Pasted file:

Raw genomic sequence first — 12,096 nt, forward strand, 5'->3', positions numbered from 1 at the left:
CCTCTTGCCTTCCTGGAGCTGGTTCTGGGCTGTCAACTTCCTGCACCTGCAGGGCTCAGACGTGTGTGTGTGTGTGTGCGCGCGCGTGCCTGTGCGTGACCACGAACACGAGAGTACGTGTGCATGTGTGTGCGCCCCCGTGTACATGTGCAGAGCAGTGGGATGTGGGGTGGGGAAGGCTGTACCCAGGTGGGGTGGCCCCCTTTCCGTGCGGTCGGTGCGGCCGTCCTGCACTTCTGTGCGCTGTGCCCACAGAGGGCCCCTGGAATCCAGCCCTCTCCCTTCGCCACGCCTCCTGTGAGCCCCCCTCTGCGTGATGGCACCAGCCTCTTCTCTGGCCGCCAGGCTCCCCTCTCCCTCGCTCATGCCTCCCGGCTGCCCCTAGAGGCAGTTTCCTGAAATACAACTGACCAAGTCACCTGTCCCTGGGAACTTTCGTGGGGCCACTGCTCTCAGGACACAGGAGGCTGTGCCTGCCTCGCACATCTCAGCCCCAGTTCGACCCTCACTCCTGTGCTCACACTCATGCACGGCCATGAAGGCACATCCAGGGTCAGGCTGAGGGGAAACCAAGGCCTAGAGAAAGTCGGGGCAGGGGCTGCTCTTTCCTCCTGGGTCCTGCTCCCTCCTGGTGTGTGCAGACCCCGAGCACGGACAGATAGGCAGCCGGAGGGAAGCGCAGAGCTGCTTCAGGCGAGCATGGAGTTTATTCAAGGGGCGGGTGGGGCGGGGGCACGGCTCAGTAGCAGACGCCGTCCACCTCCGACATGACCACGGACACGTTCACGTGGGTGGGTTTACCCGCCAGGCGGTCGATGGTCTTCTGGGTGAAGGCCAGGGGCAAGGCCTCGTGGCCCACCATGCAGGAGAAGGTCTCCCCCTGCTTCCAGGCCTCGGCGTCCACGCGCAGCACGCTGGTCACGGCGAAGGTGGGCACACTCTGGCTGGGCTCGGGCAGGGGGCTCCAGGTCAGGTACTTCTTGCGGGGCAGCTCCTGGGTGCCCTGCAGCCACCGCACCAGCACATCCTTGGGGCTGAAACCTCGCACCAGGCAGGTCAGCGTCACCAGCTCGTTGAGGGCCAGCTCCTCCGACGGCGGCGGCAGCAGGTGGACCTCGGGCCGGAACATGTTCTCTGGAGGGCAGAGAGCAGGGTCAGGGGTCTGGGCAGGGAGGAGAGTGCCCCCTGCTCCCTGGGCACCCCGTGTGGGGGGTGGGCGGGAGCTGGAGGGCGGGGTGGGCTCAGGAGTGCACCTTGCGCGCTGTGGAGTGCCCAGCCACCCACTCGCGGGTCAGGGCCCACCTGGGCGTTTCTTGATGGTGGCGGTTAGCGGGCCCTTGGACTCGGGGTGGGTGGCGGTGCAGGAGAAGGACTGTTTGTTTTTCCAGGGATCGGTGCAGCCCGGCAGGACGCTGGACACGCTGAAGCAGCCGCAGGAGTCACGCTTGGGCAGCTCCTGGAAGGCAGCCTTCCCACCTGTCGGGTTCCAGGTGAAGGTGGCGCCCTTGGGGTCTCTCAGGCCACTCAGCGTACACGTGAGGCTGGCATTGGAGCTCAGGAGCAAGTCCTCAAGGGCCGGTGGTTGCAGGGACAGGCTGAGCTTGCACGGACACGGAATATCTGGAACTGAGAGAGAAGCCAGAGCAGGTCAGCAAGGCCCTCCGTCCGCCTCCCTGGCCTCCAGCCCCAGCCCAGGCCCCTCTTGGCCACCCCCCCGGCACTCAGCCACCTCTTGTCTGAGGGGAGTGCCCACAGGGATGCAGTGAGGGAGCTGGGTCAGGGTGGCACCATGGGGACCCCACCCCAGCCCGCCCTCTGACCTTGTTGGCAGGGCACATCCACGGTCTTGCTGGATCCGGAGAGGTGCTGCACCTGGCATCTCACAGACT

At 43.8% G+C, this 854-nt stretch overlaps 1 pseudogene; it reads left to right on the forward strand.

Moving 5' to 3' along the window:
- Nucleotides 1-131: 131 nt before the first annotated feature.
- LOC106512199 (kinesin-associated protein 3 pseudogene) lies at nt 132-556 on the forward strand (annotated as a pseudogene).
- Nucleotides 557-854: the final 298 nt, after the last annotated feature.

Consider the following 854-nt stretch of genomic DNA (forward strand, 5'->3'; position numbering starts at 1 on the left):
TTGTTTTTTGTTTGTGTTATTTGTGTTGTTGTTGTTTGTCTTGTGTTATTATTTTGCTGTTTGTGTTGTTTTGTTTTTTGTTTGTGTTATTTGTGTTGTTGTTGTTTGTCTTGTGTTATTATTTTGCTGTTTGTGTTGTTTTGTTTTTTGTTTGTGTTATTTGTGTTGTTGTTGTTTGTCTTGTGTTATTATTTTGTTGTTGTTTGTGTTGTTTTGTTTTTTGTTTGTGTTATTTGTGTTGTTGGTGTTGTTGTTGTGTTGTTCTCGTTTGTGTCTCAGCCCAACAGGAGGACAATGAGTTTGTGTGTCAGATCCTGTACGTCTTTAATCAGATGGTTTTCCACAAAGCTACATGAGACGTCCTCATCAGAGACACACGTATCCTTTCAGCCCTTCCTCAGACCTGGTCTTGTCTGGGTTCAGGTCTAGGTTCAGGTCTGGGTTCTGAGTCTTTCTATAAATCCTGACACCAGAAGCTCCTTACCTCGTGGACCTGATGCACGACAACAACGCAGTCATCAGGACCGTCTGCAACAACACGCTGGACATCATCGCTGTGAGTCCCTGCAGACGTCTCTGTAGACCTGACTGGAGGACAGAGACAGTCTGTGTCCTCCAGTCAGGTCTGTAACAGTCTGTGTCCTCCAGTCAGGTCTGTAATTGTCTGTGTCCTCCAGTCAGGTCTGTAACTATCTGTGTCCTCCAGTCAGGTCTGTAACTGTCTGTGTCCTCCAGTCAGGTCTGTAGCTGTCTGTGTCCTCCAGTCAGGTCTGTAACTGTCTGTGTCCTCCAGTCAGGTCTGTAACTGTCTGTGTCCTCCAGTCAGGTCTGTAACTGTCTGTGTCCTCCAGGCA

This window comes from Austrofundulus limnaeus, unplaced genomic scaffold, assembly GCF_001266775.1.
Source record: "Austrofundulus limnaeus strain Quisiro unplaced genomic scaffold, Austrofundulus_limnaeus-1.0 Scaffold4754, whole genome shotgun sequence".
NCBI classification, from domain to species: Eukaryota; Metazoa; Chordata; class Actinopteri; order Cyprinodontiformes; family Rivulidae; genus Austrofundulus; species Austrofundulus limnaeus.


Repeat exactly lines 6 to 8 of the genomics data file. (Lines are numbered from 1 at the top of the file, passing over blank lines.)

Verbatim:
- LOC106512199 (kinesin-associated protein 3 pseudogene) lies at nt 132-556 on the forward strand (annotated as a pseudogene).
- Nucleotides 557-854: the final 298 nt, after the last annotated feature.

Consider the following 854-nt stretch of genomic DNA (forward strand, 5'->3'; position numbering starts at 1 on the left):